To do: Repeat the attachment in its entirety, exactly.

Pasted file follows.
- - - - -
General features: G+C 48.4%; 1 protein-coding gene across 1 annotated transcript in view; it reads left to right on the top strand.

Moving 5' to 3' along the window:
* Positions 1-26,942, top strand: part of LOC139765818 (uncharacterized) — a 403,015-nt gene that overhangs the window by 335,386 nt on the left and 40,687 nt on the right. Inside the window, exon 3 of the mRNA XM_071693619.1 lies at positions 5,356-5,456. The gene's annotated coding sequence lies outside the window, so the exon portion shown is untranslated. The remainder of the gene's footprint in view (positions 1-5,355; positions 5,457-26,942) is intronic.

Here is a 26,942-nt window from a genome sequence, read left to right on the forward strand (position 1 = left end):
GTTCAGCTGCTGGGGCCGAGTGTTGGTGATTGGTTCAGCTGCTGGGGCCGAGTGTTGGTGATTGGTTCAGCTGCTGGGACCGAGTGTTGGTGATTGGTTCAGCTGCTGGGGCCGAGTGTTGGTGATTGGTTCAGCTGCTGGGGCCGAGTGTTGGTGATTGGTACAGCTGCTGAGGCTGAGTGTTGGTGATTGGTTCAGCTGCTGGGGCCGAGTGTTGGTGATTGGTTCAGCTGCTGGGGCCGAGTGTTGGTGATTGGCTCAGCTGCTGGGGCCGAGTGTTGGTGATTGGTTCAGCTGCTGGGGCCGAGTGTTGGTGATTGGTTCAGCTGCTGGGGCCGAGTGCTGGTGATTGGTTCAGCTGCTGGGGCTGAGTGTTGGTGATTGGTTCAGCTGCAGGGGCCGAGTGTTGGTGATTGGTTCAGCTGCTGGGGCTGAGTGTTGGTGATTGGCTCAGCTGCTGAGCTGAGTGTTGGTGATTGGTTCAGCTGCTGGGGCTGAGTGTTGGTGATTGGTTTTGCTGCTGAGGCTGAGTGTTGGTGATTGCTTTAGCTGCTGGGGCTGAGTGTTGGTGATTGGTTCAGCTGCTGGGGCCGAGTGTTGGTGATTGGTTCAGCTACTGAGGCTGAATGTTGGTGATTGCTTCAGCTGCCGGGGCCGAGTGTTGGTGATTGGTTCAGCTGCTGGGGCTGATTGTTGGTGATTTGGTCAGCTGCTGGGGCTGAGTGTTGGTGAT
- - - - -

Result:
General features: G+C 48.4%; 1 protein-coding gene across 1 annotated transcript in view; it reads left to right on the top strand.

Moving 5' to 3' along the window:
* Positions 1-26,942, top strand: part of LOC139765818 (uncharacterized) — a 403,015-nt gene that overhangs the window by 335,386 nt on the left and 40,687 nt on the right. Inside the window, exon 3 of the mRNA XM_071693619.1 lies at positions 5,356-5,456. The gene's annotated coding sequence lies outside the window, so the exon portion shown is untranslated. The remainder of the gene's footprint in view (positions 1-5,355; positions 5,457-26,942) is intronic.

Here is a 26,942-nt window from a genome sequence, read left to right on the forward strand (position 1 = left end):
GTTCAGCTGCTGGGGCCGAGTGTTGGTGATTGGTTCAGCTGCTGGGGCCGAGTGTTGGTGATTGGTTCAGCTGCTGGGACCGAGTGTTGGTGATTGGTTCAGCTGCTGGGGCCGAGTGTTGGTGATTGGTTCAGCTGCTGGGGCCGAGTGTTGGTGATTGGTACAGCTGCTGAGGCTGAGTGTTGGTGATTGGTTCAGCTGCTGGGGCCGAGTGTTGGTGATTGGTTCAGCTGCTGGGGCCGAGTGTTGGTGATTGGCTCAGCTGCTGGGGCCGAGTGTTGGTGATTGGTTCAGCTGCTGGGGCCGAGTGTTGGTGATTGGTTCAGCTGCTGGGGCCGAGTGCTGGTGATTGGTTCAGCTGCTGGGGCTGAGTGTTGGTGATTGGTTCAGCTGCAGGGGCCGAGTGTTGGTGATTGGTTCAGCTGCTGGGGCTGAGTGTTGGTGATTGGCTCAGCTGCTGAGCTGAGTGTTGGTGATTGGTTCAGCTGCTGGGGCTGAGTGTTGGTGATTGGTTTTGCTGCTGAGGCTGAGTGTTGGTGATTGCTTTAGCTGCTGGGGCTGAGTGTTGGTGATTGGTTCAGCTGCTGGGGCCGAGTGTTGGTGATTGGTTCAGCTACTGAGGCTGAATGTTGGTGATTGCTTCAGCTGCCGGGGCCGAGTGTTGGTGATTGGTTCAGCTGCTGGGGCTGATTGTTGGTGATTTGGTCAGCTGCTGGGGCTGAGTGTTGGTGAT